- Posted by Johanna on March 30, 2011 at 9:09 am
- Category: Shopping Guide
Let’s start with the periodicals/single issues this time out. I got to peek at a preview copy of Dollhouse: Epitaphs (Dark Horse, $3.50), and I have to say, I had no idea what was going on or who the characters were. I’d say this was for fans only, who likely remember the details this leads up to. I imagine that once I read the upcoming series or rewatch the TV show (since this comic was originally packed into the second season DVD set), that problem would be solved. The art, by Cliff Richards, is very nice, with strong, attractive figures.
I’m still enjoying Zatanna, especially seeing her face off against an evil puppeteer, so I’m highly anticipating the conclusion of that story arc in issue #11 (DC Comics, $2.99). I’ll also flip through Wonder Woman #609 and Action Comics #899, because I keep feeling like I should want to follow two such bulwarks of the DC universe, but their current stories aren’t really doing anything for me, which is disappointing. I will not be buying the Jimmy Olsen one-shot because I think it’s a cruddy move to tell readers “you can only get the conclusion to this serialized story by rebuying all the pieces you already have for $6.”
Image debuts Joe Casey’s Butcher Baker The Righteous Maker ($2.99), which you may recall from a campaign of exaggerated images that ran last November. That seems like too much of a time gap between promotion and actual purchase to me, but we’ll see if anyone recalls it now. (I despise the whole wallowing “we’ll make superheroes adult with even more sex and violence” approach, so it wasn’t for me anyway.)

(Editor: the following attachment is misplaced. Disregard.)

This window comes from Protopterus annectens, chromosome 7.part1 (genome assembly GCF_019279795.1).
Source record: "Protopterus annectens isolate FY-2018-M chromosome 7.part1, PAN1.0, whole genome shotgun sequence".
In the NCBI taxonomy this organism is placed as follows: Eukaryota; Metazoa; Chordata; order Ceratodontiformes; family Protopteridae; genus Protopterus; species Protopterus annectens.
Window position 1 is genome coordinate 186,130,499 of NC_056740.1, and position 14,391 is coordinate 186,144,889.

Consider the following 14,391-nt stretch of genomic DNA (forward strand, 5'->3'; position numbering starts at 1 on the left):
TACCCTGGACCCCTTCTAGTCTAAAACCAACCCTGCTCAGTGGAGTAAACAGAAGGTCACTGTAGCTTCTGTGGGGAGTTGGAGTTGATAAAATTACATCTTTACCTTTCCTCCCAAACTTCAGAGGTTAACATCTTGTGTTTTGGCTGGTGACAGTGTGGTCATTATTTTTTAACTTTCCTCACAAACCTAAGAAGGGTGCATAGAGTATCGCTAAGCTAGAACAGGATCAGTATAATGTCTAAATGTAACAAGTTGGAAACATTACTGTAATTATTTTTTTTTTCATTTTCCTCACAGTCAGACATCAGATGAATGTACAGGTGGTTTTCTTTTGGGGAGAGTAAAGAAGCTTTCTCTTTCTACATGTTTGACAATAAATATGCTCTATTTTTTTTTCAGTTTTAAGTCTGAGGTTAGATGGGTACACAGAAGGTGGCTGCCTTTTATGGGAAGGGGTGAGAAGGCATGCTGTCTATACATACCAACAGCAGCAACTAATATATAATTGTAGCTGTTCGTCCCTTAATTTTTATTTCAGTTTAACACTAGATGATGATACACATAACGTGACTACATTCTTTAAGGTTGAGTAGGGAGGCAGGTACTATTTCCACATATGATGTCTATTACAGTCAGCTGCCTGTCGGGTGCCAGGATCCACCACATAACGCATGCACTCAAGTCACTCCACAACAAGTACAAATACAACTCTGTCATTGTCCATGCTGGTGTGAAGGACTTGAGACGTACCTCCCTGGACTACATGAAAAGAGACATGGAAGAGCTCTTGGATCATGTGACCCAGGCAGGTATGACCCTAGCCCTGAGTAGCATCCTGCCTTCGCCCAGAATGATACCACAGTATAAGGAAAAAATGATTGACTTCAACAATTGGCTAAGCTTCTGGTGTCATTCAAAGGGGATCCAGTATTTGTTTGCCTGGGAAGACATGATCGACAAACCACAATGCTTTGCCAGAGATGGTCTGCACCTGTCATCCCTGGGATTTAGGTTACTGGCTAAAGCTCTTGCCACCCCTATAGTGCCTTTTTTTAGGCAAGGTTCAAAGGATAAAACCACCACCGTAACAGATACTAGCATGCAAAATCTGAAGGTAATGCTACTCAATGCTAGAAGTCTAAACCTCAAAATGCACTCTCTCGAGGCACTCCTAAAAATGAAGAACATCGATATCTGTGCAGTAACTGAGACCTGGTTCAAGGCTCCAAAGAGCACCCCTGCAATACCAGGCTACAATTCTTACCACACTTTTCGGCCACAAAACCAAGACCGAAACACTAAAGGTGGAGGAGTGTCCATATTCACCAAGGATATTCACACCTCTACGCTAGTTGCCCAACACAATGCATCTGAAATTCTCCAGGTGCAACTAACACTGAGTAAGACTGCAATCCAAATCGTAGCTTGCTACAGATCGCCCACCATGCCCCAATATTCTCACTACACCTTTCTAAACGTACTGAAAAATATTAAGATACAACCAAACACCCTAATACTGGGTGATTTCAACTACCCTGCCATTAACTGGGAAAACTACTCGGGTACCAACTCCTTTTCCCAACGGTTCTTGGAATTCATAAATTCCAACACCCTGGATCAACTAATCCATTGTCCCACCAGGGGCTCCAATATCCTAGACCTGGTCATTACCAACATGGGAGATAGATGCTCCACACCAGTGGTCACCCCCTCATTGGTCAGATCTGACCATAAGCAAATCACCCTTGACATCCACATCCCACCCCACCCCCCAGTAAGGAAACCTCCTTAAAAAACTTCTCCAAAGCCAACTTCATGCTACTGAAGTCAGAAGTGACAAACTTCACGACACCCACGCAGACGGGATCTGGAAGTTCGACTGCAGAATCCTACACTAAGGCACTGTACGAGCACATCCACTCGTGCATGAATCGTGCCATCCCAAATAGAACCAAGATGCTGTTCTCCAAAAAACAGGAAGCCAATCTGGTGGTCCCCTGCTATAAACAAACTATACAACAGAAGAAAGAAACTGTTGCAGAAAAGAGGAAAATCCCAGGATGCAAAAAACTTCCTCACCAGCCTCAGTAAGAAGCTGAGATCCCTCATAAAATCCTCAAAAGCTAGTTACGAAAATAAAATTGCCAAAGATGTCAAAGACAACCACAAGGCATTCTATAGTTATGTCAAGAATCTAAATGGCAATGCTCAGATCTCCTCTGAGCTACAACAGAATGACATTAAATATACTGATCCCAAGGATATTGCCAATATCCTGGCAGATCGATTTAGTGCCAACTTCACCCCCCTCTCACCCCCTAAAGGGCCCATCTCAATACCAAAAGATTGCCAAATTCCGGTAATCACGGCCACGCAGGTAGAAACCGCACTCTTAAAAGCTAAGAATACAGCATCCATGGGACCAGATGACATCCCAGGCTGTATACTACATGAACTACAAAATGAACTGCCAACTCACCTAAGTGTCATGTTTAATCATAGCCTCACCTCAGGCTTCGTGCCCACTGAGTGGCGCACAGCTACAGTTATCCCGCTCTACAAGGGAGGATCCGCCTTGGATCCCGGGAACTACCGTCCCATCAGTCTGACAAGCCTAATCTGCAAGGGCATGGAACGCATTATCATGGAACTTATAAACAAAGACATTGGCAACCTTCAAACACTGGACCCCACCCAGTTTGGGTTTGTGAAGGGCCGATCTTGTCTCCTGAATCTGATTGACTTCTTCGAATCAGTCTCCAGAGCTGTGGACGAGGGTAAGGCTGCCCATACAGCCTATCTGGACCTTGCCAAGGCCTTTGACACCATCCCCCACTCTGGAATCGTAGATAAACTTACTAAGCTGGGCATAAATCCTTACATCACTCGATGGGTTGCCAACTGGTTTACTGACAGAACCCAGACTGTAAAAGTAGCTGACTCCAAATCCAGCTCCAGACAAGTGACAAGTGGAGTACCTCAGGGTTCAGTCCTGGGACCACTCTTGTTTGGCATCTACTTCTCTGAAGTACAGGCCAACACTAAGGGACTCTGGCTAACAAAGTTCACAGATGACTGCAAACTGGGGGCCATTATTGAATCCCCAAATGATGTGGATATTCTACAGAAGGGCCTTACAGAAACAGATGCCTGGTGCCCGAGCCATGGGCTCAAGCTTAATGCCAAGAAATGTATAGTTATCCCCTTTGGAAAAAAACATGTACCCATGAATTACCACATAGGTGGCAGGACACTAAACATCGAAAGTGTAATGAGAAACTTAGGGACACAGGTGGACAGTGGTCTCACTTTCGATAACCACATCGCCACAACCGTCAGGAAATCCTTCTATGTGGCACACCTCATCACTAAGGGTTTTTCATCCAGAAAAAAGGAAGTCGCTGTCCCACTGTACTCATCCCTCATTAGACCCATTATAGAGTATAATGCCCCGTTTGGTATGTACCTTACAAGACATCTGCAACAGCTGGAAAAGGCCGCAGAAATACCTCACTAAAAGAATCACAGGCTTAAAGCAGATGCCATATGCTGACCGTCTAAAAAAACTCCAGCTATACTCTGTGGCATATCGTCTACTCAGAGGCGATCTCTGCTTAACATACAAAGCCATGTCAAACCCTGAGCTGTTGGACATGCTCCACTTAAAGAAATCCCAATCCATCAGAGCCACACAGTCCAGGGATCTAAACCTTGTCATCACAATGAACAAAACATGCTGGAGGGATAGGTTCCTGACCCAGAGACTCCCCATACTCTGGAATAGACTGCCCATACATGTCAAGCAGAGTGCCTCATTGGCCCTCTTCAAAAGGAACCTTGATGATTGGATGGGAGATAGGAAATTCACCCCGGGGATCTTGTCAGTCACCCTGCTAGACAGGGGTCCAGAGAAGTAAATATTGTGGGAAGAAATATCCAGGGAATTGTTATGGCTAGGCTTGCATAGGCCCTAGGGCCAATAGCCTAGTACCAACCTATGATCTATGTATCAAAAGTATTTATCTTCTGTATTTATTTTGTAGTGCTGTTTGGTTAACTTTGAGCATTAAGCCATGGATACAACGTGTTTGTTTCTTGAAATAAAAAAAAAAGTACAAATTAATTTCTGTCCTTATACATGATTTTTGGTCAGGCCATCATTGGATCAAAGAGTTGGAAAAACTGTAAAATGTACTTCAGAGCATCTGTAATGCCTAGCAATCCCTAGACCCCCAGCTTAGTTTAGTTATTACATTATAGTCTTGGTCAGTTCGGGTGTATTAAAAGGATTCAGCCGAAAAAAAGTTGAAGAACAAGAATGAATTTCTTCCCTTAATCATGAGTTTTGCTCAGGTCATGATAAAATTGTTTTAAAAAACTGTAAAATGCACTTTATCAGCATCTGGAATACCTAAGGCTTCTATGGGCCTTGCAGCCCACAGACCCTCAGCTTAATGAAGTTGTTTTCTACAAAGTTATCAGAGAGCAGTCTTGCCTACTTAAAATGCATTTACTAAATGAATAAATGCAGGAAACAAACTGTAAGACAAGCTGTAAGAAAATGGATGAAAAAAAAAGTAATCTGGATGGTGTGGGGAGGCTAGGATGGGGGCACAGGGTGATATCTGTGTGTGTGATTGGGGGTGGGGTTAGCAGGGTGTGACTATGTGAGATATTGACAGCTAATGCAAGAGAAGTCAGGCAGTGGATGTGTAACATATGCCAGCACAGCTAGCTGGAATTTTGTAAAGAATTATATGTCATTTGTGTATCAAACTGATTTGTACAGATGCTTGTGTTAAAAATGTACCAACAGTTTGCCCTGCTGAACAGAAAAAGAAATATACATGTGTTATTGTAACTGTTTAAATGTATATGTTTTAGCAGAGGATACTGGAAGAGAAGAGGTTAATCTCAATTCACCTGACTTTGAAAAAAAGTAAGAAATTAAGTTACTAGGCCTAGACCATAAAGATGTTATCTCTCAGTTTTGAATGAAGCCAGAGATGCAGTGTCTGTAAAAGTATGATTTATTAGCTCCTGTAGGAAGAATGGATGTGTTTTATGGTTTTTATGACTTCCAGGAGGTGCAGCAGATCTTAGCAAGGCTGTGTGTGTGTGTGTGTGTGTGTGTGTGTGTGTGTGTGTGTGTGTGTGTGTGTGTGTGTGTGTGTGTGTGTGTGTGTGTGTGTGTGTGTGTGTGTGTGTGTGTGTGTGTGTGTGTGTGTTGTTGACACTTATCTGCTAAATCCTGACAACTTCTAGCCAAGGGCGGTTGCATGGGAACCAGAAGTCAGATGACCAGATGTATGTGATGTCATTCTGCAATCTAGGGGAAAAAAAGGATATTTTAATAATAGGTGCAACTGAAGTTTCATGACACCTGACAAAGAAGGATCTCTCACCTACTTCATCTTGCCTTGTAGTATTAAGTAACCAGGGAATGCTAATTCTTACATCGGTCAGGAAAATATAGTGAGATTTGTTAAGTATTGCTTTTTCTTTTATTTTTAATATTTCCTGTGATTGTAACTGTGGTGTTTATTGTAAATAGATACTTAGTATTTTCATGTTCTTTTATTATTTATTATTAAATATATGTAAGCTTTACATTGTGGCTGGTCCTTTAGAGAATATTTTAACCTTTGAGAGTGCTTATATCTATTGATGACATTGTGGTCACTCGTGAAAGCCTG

From Marvel, I was reading Spider-Girl #5 ($2.99), but now that it’s canceled, my interest is gone. (It was waning, anyway, once they killed off dad. That made her more generic and less individual.) That’s the flip side of the implicit periodical agreement between the customer and the publisher. If they’re not going to keep feeding me the story, month after month, what’s the point?
On the book side, Abrams ComicArts publishes The Comics: The Complete Collection ($40) by Brian Walker. I’m sure it’s a beautiful book, and if I didn’t already have the two books it contains — The Comics: Before 1945 and The Comics: Since 1945 — I’d be putting this comic strip history on my want list.
Definitely going on the wish list is the fourth volume of Bloom County: The Complete Library (IDW Publishing, $39.99). It’s such a wonderful time capsule to re-read political cartoons from a different era and remember what those years felt like.
I’ve talked before about Rick Smith’s Yehuda Moon & The Kickstand Cyclery (Shuck Comics, $14.95), and now the first collection of the webcomic is available through your local comic shop.
I was surprised to see a listing for Pride and Prejudice and Zombies: Dreadfully Ever After (Quirk, $12.95), because I thought that fad was over last year. (And the way prices are dropping online suggest that I’m not the only one who feels that way.) It seems this is listed as the conclusion to the book series, which sounds about right.
Vanguard is bringing out a new volume of their Frazetta Classics, White Indian, in hardcover for $50. It’s a very inappropriate idea from the 1950s, about a white guy and “his little Indian friend Tipi” in the 1700s having backwoods adventures, but Frazetta fans care only about the art. When I flipped through, I was a bit surprised by how much skin all the characters show. With the nearly-naked topless lead, his muscles, and the various scenes of men wrestling, this might find another, unexpected audience.